NYC plans to raise legal age for tobacco to 21

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New York City Council Speaker Christine Quinn announced yesterday that the City plans to raise the legal age for tobacco product purchases to 21 from 18. Given the stated support for this proposal by both a majority of the Council, as well as Mayor Bloomberg, the likelihood is close to 100 percent that this will be enacted and go into effect, probably this year.

There are of course arguments to be made for and against this change, both theoretical and logistical. Some will argue that if a young person age 18 to 21 can be deemed an adult for legal purposes, can serve (and die) for his her country in the armed forces, and can vote to choose our leaders, on what grounds can they be proscribed from buying cigarettes if they so choose?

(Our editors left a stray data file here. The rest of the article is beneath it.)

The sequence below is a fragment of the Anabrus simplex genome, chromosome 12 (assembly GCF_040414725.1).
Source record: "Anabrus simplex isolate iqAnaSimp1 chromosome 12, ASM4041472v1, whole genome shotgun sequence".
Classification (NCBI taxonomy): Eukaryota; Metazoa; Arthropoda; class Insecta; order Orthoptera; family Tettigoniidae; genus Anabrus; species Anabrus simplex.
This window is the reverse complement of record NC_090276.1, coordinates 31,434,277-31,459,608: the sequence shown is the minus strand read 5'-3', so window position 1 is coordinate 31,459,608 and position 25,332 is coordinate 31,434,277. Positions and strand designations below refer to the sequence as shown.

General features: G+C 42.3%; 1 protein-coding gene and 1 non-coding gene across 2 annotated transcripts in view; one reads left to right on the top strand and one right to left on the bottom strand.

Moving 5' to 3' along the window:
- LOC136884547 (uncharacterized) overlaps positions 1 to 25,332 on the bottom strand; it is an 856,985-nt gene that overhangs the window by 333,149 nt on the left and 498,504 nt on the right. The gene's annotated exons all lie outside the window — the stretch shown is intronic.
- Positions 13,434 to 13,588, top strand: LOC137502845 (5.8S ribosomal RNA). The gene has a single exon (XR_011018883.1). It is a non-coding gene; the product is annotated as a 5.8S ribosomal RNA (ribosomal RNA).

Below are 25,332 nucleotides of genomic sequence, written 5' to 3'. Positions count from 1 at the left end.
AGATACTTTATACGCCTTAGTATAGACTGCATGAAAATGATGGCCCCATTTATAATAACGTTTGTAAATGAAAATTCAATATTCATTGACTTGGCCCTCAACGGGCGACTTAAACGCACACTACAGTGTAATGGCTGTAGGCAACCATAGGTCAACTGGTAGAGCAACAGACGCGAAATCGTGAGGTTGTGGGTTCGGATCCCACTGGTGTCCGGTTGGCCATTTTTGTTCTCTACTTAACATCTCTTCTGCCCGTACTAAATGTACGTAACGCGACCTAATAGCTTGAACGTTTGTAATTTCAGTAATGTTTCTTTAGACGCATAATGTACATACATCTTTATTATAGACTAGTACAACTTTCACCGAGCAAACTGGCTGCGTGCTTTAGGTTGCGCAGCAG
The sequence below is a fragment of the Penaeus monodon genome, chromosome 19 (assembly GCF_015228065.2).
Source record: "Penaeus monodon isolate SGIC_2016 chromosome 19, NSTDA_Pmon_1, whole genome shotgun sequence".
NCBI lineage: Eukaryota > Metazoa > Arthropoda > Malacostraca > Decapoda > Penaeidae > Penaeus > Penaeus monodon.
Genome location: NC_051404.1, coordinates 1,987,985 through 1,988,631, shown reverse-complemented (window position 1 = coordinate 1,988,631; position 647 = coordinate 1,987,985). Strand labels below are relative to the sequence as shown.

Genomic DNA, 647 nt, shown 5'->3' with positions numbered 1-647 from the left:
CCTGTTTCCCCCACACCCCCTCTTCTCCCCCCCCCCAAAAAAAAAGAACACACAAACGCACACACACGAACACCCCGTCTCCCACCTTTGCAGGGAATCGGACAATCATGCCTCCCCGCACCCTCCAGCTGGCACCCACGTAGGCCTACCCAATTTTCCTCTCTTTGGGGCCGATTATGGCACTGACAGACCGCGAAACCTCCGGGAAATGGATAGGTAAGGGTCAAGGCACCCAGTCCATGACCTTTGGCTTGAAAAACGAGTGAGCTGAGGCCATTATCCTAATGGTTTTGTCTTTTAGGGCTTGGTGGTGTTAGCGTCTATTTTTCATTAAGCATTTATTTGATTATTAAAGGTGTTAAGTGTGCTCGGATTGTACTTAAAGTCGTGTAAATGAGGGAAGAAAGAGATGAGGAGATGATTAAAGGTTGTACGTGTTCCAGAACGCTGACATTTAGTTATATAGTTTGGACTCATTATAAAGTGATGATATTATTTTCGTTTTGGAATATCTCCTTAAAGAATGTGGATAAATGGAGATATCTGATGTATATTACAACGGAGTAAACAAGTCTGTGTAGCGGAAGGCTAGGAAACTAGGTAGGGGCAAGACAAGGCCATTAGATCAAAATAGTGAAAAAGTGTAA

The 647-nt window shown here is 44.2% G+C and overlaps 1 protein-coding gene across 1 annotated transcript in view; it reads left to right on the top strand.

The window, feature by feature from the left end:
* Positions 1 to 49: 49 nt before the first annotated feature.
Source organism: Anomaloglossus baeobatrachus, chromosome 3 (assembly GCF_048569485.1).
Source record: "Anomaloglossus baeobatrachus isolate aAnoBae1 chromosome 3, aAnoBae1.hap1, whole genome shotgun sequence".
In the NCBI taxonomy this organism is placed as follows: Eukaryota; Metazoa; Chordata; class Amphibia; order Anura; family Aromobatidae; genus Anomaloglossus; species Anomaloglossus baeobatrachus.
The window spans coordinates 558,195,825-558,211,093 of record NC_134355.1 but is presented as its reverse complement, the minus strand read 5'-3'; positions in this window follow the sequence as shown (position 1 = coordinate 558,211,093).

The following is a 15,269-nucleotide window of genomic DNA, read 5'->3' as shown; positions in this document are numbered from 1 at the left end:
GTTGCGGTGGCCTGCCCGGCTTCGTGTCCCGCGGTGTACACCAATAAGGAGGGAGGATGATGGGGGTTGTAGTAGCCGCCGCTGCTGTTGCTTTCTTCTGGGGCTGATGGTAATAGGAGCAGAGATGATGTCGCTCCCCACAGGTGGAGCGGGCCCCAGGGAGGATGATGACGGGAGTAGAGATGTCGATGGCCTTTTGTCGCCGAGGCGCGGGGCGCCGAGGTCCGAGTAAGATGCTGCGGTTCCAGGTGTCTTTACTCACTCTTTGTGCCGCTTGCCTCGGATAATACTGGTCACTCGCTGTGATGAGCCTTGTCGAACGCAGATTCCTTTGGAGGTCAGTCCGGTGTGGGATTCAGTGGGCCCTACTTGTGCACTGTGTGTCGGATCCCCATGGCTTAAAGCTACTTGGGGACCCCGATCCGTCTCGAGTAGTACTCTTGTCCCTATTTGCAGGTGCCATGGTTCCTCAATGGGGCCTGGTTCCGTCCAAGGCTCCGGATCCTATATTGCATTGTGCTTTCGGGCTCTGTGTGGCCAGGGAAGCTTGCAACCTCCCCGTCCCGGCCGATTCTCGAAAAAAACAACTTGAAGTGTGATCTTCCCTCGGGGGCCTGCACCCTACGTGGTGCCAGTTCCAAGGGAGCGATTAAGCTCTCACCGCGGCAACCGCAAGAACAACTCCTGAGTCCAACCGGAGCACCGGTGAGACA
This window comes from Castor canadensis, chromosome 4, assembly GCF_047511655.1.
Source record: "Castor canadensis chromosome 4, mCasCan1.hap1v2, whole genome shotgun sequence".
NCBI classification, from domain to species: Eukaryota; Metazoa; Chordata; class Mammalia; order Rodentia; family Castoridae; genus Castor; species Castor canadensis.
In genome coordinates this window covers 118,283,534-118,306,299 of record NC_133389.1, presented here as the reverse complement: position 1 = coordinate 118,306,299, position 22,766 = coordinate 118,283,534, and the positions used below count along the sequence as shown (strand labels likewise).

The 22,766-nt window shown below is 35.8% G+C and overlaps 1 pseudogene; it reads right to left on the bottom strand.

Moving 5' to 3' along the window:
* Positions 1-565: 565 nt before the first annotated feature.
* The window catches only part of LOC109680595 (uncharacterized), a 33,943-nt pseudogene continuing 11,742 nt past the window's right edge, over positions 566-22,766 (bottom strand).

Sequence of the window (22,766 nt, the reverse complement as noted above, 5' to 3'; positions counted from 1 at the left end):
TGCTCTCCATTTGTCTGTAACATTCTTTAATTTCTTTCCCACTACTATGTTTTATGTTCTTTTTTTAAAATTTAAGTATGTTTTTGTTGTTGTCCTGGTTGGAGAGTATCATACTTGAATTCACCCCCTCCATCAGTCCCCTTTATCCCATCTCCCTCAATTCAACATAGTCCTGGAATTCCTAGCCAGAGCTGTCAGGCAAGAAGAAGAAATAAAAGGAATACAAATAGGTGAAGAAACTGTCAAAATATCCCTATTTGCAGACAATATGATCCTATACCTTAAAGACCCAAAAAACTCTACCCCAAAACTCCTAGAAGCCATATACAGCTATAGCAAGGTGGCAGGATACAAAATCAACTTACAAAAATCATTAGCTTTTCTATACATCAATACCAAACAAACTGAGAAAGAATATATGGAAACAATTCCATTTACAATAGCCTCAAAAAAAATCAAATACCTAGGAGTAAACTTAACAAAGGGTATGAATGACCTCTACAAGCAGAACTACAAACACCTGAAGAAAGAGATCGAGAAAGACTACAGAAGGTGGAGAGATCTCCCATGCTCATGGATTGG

Others point out that they will find a way to buy the now-illicit smokes wherever they can, most likely from a smuggler or a guy on the street selling undocumented "loosies," or get them from friends and relatives. And those sources will not be checking IDs nor remitting taxes to the government, that's for certain. This has proven to be true when dealing with the extraordinarily high tax rates on smokes in NYC we proudly proclaim the highest taxes (and therefore the highest prices) for a pack of cigarettes in the nation. And NYC has the lowest adult smoking rate as well, although the teen rate is not that much lower than other areas.

Those in favor and skipping the suspense, that includes me note that addicted adult smokers began smoking in their teens about 80 percent of the time, and before age 21 closer to 90 percent. Once begun, smoking is frightfully addictive. Among the 45 million or so American smokers, well over 400,000 die each year from the consequences of smoking, and while about 3/4 say they want to quit, only one in ten (or fewer) succeed each year. Moreover, it is indisputable that young people under age 21 have not formed the depth of mature judgment ability to perceive the long-range risks of taking up smoking, and thus prove ripe material for tobacco product come-ons, although purchasing cigarettes is illegal under age 18 by Federal law.

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